Music review: Master Chorale performs Bach’s ‘St. John Passion’
This article was originally on a blog post platform and may be missing photos, graphics or links. See About archive blog posts.
Bach’s “St. John” is no ‘St. Matthew.’ The ‘St. John Passion’ does not hold the central place as one of the greatest and most revered spiritual artworks of Western civilization that Bach’s “St. Matthew” does. ‘John’ is smaller, shorter, more intimate, more dramatic. And controversial. Performances of “John” often include an apologia these days, since only one of Bach’s two surviving Passions is anti-Semitic.
But is “John” the lesser Passion? The current fashion is to consider it the modern one. It is prized for its terse theatricality and for the very fact that “John” is not weighed down by the sanctimonious baggage “Matthew” carries. But in a solemn performance by the Los Angeles Master Chorale and the period instrumental ensemble Musica Angelica at Walt Disney Concert Hall on Sunday night, “John” was expected to hold its spiritual own. And it did.
The Master Chorale’s music director, Grant Gershon, is a choral conductor with a foot on the lyric stage. He is also associate conductor of Los Angeles Opera, and there seems little doubt that he could have presented a histrionic, passionate “John” had he wanted to. But this was a “John” of consolation, not confrontation.
The most striking passages in “John” are the choral moments, and especially the ones in which Bach uses the chorus as the voice of the people -- this is where the uncomfortable passages from the Gospel According to John, in which the Jews demand the death of Jesus, are set with vivid theatricality.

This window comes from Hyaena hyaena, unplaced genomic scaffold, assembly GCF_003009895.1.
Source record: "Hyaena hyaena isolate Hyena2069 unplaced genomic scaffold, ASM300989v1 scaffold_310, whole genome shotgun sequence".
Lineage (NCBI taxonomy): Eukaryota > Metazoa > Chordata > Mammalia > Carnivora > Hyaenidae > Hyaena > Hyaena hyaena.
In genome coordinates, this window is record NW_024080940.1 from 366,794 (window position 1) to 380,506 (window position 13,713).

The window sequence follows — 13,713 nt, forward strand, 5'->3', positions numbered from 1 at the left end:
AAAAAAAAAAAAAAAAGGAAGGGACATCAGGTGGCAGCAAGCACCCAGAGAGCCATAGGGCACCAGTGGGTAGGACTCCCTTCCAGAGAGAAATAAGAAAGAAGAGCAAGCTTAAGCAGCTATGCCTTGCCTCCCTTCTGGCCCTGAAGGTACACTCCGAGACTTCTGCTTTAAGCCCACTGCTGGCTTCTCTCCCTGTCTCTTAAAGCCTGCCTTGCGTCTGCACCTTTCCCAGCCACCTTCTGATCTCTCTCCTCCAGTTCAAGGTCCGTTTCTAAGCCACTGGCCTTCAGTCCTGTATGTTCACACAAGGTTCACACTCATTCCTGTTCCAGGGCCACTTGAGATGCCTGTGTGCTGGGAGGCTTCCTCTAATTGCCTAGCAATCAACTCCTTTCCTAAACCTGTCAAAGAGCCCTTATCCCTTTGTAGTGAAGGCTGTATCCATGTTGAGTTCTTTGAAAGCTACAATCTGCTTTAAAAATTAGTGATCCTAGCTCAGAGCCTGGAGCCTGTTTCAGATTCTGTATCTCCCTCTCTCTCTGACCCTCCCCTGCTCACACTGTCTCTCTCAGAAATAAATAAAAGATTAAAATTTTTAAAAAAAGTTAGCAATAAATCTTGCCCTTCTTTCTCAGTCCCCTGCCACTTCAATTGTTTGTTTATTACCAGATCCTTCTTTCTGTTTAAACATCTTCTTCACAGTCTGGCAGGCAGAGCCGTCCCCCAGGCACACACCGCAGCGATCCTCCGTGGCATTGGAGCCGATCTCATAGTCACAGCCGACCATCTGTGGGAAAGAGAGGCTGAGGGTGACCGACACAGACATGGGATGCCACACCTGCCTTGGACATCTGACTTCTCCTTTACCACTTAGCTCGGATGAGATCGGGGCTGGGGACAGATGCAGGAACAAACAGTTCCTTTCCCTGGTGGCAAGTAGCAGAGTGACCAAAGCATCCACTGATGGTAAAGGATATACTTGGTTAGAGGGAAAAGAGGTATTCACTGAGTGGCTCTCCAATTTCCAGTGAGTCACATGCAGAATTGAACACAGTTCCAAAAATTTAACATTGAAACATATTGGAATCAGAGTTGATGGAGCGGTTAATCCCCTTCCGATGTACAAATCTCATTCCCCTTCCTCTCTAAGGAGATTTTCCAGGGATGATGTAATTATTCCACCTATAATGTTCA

The appropriate defense of Bach in the Master Chorale program book was that this Gospel text is what the composer had to work with. Bach simply represented the zeitgeist of early 18th century Leipzig, Germany. Still, that context is more easily accepted when the overall mood is restrained. And, contemplative composure was the aura in Disney on Sunday (at least until an overeager applauder broke the spell before the final chorale).
A muted “John” may be a little dull, but it can also be a revelation. Bach offers relatively few arias, and Gershon assigned them to members of his chorus who sang with varying degrees of effectiveness.
But the main role, that of the Evangelist, who functions as a narrator, was handled by a beautifully fluid and even-handed tenor, Pablo Corá, who did much to set the evening’s tone of exquisite moderation. Scott Graff was a subdued Jesus.
The two sopranos stood out. In an early aria, Claire Fedoruk colorfully decorated the vocal lines to “Ich folge dir gleichfalls” (“I’ll follow thee with gladdening paces”) with her own gladdening paces. The final temperature-moderating soprano aria, “Zerfliesse, mein Herze,” (“Melt now, my bosom”) was sung with melting warmth by Elissa Johnston.
But rarely did Gershon allow the temperature to rise. Musica Angelica is not an aggressive early music group and the more delicate instruments, such as the viola da gamba, barely carried in Disney. It was a soft sound the ensemble mostly made, like a cushion.
A trend with modern-day early musickers is to use a chorus the same size as the orchestra for period performances of “John.” Gershon went for a ratio of two singers per instrument, which meant a still small and flexible chorus of 40. That allowed for agility in contrapuntal passages but enough vocal heft to suffuse the hall with a kind of numinous choral sleep dust in the final chorus, “Ruht wohl” (Rest well”), which gently numbs our minds after we have witnessed too much horror.
But it was the ritualistic chorales in “John,” the moments of stepping back and assigning spiritual meaning to the narrative, that Gershon made matter the most. The Master Chorale sang them with a luminous tone. Bach’s miraculous harmonies disclosed miracles. Through them, Gershon opened up “John” to a more universal picture. Instead of treating the passion as straightforward tragedy, a brutal depiction of killing and an act of assigning blame typical of what we encounter daily in the news, Gershon made the performance an act of redemption. That was its true revelation.
RELATED: Honoring Bach With New Passions
-- Mark Swed